By MIKE MAGEE
The patient/health-professional relationship is fundamentally grounded in science and trust, and involves the exchange of compassion, understanding and partnership. The Covid-19 pandemic has challenged this relationship by acutely increasing the nation’s burden of disease, creating new barriers to face-to-face contact, and injecting high levels of fear and misinformation.
Dr. Sean Conley, Trump’s White House physician, in his dodgy and evasive management of legitimate questions from the White House press corps regarding the President’s health, has made matters worse.
As this week’s report on an analysis of 38 million articles on the pandemic revealed, much of the misinformation our citizens have experienced can be traced to a single individual who lacks any health credentials – our own President Trump. Sarah Evanega, the director of the Cornell Alliance for Science and lead author of the report stated, “The biggest surprise was that the president of the United States was the single largest driver of misinformation around Covid. That’s concerning in that there are real-world dire health implications.”
The solution to that specific problem is only one month away – vote him out. But if Trump can be successfully sent packing, how prepared are our health professionals, in the face of these new and complex challenges? A President Biden health reform package will likely include expansion of health care teams, exponential growth of telemedicine, and increasing dependence on reliable information to advance personal health planning.
Today’s modern health professionals are tomorrow’s health journalists. What principles should guide them in their new and expanded role. As a guide, I offer the following:
Health Professional Information Code of Ethics
We believe our highest responsibility is to provide clear, concise, current, and accurate health information to the public in support of participatory health care.
1. Information provided should always be truthful ad well substantiated.
2. Sources of information should be fully disclosed.
3. Never extend beyond the borders of our knowledge base.
4. Areas of medical doubt or controversy should be clearly defined and communicated.
5. Where appropriate, conflicting points of view should be represented.
Dedication to patient involvement in health care, a family-centered emphasis, and support of social activism based in sound public health policy are central to our mission and reflect a strong commitment to continuity of care.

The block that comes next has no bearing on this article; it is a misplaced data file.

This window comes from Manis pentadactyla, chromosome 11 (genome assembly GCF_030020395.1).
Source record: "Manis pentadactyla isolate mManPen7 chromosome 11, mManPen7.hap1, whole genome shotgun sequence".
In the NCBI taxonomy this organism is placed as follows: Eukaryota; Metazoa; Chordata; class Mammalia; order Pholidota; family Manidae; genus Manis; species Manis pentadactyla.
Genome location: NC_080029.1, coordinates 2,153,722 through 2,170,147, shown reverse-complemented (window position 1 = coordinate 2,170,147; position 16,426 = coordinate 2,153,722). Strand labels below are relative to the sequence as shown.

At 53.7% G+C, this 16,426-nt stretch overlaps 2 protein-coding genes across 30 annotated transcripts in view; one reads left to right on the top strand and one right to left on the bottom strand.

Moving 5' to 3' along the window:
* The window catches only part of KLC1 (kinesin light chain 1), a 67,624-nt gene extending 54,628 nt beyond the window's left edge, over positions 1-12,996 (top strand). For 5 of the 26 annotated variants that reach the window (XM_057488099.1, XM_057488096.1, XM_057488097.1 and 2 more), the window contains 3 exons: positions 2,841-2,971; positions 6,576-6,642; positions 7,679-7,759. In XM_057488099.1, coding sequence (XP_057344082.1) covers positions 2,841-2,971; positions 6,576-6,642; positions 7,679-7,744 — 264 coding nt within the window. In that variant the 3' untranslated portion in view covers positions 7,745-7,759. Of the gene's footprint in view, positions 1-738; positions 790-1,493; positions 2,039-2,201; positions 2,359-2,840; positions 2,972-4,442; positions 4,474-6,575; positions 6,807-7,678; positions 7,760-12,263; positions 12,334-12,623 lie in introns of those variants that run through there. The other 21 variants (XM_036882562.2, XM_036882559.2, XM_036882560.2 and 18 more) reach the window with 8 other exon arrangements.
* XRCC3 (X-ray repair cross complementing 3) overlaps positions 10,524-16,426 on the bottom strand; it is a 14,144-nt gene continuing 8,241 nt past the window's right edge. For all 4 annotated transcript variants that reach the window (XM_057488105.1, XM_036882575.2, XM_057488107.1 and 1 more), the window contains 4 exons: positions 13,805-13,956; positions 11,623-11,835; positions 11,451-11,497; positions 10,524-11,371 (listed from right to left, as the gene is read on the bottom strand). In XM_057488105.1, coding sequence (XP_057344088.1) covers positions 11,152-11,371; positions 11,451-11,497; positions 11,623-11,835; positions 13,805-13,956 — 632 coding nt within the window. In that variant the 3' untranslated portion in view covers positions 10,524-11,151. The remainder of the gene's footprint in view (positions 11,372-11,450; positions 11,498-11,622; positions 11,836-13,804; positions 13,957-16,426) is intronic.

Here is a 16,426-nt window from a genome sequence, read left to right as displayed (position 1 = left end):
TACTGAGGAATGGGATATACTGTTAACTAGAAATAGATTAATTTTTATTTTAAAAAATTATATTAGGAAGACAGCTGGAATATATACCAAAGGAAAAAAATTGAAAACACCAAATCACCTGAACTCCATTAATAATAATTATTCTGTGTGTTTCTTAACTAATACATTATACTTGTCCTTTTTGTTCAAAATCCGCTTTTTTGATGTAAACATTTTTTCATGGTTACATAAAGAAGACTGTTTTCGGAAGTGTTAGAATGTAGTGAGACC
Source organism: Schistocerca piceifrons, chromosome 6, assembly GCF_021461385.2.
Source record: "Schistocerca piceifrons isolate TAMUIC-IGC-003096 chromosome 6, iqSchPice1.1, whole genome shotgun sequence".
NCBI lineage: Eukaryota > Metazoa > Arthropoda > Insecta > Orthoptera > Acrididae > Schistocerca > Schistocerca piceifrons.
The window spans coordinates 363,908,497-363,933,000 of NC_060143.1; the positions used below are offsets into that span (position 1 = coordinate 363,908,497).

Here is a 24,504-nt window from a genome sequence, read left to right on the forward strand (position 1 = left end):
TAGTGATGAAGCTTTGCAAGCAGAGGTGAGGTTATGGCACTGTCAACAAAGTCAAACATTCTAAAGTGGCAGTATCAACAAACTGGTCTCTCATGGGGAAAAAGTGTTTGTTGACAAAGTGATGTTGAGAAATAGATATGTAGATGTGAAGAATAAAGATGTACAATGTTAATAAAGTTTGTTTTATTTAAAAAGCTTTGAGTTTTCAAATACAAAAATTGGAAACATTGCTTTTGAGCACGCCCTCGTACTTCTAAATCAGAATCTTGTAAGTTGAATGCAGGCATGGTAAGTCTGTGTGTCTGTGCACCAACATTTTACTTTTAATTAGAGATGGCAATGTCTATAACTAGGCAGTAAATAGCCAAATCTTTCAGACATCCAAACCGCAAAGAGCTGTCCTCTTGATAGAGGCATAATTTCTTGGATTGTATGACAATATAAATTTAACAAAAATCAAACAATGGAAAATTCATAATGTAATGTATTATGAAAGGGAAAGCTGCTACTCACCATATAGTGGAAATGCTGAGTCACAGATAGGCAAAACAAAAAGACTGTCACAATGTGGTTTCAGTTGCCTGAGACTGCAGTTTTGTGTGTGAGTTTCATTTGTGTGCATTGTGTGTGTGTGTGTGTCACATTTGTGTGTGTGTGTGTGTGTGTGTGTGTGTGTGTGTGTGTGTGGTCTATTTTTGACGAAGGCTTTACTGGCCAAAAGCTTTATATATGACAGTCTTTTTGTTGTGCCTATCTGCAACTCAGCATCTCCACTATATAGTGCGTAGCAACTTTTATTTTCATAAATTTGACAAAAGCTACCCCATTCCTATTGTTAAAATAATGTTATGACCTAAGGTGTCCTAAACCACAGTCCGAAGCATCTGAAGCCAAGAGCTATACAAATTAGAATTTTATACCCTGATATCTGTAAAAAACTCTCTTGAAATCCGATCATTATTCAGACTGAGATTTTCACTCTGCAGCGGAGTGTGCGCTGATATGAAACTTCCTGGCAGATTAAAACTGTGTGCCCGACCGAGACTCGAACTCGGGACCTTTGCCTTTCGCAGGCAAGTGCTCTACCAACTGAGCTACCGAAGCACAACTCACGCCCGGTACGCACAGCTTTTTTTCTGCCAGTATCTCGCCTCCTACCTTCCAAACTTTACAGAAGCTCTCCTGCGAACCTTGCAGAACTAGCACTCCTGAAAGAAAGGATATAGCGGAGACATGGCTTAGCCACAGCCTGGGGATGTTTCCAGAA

1. Providing diagnosis and treatment in the absence of physical examination and consultation is to be avoided.
2. General therapeutic advice when provided to support healthy behaviors or encourage further evaluation is appropriate.
3. Thorough definition of the risks versus gains of differing modalities of care is essential.
4. Complete delineation of the possible repercussions of various approaches to care should be well defined.
5. Clear definition of the importance of face-to-face evaluations with health providers and proper follow-up should be reinforced.
As health professionals and communicators, we accept the responsibility to distribute information that will best serve the needs of the American public.
1. Content selection should be based on its potential positive impact on health.
2. Content based on sensationalism or ratings appeal unaccompanied by redeemable positive health impact should be avoided.
3. Evaluation of the cost and quality of health care should be integral to the content development process.
4. Emphasis should be placed on educational and instructional design with clearly defined health missions.
5. Whenever possible, activities should be linked to the existing community health resources.
In the pursuit of accuracy and truth, we recognize the need to function in a fully credible and independent manner.
1. We affirm the constitutional right of freedom of the press and the public’s right to know.
2. Gifts or special privileges that would compromise personal independence should not be accepted.
3. Participation in organizations that would compromise personal objectivity should be avoided.
4. Editorial comments and other statements of opinion should be clearly labeled as such.
5. All sources of funding should be fully disclosed with content presentation.
V. PERSONAL RIGHTS:
We acknowledge and support the inalienable rights of people in a free society and our responsibility to support those rights.
1. We acknowledge the right of people to question and challenge actions and ideas of individuals and organizations.
2. We acknowledge the right of each individual to privacy, dignity and confidentiality.
3. We acknowledge that people and institutions are innocent until proven guilty.
4. We acknowledge a special responsibility to protect our personal patients from any practice that might be viewed as exploitive.
5. We acknowledge the right of our audience, as extensions of our own patients, to a standard of interaction that is respectful, courteous and consistent with the teachings of our health professions.
Mike Magee MD is the author of CODE BLUE: Inside the Medical Industrial Complex (Grove Atlantic/2009). From 1992 to 1996, he served as president of the National Association of Physician Broadcasters.